This content is provided by our sponsor. It is not written by and does not necessarily reflect the views of Education Week's editorial staff.
Sponsor
Budget & Finance Webinar
The ABCs of ESSER: How to Make the Most of Relief Funds Before They Expire
Join a diverse group of K-12 experts to learn how to leverage federal funds before they expire and improve student learning environments.
Content provided by Johnson Controls

EdWeek Top School Jobs

Teacher Jobs
Search over ten thousand teaching jobs nationwide — elementary, middle, high school and more.
View Jobs
Principal Jobs
Find hundreds of jobs for principals, assistant principals, and other school leadership roles.
View Jobs
Administrator Jobs
Over a thousand district-level jobs: superintendents, directors, more.
View Jobs
Support Staff Jobs
Search thousands of jobs, from paraprofessionals to counselors and more.
View Jobs

Read Next

Equity & Diversity A School Openly Discusses Race in a State That Bans It
At Millwood High School, discussions on race are everywhere, and students say the lessons are essential.
7 min read
Students pass through the halls in between classes at Millwood High School on April 20, 2022 in Oklahoma City.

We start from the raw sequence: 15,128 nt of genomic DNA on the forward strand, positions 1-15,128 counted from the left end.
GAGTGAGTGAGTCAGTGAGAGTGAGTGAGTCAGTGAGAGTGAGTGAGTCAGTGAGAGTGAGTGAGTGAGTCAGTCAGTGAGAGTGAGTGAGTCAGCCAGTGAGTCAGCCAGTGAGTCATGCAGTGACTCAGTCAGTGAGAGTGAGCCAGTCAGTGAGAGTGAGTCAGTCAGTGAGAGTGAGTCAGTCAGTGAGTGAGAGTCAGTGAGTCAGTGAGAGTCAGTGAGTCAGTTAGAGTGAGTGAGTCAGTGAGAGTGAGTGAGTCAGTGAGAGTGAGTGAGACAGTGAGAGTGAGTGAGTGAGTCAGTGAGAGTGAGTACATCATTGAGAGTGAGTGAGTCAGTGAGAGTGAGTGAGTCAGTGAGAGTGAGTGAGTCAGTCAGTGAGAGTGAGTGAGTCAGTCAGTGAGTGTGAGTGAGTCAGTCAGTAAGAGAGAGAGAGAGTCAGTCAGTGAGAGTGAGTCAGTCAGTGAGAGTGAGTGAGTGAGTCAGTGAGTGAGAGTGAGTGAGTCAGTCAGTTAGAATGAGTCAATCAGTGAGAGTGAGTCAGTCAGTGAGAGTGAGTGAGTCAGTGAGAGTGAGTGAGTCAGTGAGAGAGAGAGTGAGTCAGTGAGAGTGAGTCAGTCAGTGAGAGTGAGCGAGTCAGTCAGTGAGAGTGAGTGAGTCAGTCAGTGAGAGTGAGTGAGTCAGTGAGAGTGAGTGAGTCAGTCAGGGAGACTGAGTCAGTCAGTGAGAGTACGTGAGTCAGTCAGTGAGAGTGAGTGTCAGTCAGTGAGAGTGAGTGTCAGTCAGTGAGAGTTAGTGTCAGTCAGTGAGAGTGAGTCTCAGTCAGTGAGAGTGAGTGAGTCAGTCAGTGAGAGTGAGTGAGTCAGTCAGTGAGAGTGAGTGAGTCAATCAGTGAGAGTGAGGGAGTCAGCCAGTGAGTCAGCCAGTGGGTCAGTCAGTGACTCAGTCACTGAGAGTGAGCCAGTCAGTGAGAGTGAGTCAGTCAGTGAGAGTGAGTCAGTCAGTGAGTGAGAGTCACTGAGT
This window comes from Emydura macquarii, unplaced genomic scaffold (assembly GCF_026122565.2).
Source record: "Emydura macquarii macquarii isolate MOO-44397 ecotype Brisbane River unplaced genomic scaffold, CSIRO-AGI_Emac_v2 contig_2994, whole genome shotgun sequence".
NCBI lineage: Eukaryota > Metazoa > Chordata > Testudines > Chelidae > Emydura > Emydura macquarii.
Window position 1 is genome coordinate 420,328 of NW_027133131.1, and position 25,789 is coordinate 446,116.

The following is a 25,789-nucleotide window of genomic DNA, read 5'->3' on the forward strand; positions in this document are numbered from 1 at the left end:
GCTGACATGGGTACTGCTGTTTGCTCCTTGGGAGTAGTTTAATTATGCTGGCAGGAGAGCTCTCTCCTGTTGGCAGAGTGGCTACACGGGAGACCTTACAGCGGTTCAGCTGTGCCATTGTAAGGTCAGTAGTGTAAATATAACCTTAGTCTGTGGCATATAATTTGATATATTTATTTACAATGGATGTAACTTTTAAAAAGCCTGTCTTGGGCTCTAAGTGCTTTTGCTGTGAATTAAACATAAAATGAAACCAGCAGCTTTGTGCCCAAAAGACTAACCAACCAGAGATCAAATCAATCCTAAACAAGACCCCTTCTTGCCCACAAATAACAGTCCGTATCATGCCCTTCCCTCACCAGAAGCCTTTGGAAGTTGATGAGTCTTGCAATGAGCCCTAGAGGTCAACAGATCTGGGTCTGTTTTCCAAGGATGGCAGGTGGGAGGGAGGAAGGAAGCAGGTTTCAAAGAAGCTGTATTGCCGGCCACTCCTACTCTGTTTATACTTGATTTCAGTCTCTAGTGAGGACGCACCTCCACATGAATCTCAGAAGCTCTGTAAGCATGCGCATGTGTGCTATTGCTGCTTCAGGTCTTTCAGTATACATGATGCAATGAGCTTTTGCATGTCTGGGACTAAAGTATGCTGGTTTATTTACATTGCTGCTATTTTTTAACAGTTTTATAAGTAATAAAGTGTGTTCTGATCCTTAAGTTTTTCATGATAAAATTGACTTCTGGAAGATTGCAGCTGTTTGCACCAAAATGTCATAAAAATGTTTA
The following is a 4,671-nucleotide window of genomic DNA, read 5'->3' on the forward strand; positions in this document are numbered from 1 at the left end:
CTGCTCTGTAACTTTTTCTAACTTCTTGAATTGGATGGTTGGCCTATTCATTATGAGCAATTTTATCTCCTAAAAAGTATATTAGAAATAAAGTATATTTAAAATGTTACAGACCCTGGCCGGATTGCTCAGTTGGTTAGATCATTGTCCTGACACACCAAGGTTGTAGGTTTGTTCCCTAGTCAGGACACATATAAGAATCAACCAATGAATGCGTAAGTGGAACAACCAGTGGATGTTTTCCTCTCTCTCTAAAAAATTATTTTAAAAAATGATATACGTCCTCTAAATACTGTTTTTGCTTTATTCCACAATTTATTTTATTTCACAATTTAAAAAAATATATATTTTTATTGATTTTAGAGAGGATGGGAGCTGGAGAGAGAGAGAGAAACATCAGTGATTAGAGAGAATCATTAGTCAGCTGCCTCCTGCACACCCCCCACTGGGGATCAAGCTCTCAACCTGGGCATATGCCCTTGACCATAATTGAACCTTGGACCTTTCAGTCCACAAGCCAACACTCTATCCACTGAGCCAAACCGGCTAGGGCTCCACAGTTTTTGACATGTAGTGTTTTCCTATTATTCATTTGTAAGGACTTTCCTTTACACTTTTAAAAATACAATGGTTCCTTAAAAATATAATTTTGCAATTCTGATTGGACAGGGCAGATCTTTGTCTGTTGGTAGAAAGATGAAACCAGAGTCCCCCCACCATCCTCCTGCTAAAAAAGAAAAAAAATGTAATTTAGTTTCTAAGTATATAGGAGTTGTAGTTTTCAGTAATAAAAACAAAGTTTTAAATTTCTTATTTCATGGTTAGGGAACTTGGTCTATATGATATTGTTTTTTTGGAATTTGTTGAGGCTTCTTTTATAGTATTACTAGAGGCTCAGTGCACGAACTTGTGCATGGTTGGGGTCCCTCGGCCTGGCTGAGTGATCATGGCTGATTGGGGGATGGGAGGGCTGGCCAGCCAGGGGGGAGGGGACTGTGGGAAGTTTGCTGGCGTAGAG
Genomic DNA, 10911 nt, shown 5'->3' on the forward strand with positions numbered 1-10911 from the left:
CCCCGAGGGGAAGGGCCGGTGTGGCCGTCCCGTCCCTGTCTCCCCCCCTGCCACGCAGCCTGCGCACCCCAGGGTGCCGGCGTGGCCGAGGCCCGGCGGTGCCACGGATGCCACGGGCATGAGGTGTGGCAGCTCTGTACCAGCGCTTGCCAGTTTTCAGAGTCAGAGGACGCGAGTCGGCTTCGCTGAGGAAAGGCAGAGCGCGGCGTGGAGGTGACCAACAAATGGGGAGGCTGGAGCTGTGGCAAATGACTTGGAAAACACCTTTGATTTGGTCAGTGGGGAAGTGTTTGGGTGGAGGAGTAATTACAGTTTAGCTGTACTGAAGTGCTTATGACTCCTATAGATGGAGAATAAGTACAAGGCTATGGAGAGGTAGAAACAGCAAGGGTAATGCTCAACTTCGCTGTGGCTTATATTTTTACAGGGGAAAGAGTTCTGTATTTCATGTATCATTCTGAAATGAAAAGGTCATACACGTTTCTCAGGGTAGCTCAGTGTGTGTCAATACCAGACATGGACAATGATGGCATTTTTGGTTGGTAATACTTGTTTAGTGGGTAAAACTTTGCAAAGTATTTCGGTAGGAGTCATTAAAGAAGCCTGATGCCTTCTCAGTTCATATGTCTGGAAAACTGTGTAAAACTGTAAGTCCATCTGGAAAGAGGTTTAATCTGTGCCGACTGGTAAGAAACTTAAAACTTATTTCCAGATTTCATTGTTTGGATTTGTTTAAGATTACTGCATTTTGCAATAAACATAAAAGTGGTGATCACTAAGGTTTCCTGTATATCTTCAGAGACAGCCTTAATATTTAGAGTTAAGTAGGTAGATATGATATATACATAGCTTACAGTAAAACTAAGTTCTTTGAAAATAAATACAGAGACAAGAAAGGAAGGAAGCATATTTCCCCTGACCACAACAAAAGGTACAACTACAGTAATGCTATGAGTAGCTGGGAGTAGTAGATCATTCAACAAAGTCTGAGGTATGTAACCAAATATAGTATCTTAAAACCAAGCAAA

Students change classes at Millwood High School this spring in Oklahoma City.
Brett Deering for Education Week
Equity & Diversity Opinion The Buffalo Massacre Is Exactly Why We Need to Talk About Racism With White Students
Too many white people are receiving their information about race from racist media rather than their schools, writes David Nurenberg.
David Nurenberg
4 min read
On May 15, people march to the scene of a mass shooting at a supermarket in Buffalo, N.Y.
On May 15, people march to the scene of a mass shooting at a supermarket in Buffalo, N.Y.
Matt Rourke/AP
Equity & Diversity Native American Children Endured Brutal Treatment in U.S. Boarding Schools, Federal Report Shows
Deaths, physical and psychological punishments, and manual labor occurred at the more than 400 federal boarding schools.
5 min read
Interior Secretary Deb Haaland speaks at the Cherokee Immersion School on Dec. 3, 2021, in Tahlequah, Okla. The Interior Department is on the verge of releasing a report on its investigation into the federal government's past oversight of Native American boarding schools. Interior Secretary Deb Haaland said Wednesday, March 16, 2022, the report will come out next month.
U.S. Secretary of the Interior Deb Haaland speaks at the Cherokee Immersion School in December, in Tahlequah, Okla. Her agency's report documents harmful conditions, deaths, and physical punishment for Native American students forced to attend federal boarding schools.
Michael Woods/AP
Equity & Diversity Early Transgender Identity Tends to Endure, Study Suggests
Children who begin identifying as transgender at a young age tend to retain that identity at least for several years, a study suggests.
2 min read
Conceptual picture of transgender flag overlaying shadows and silhouettes of anonymous people on a road.
iStock/Getty Images Plus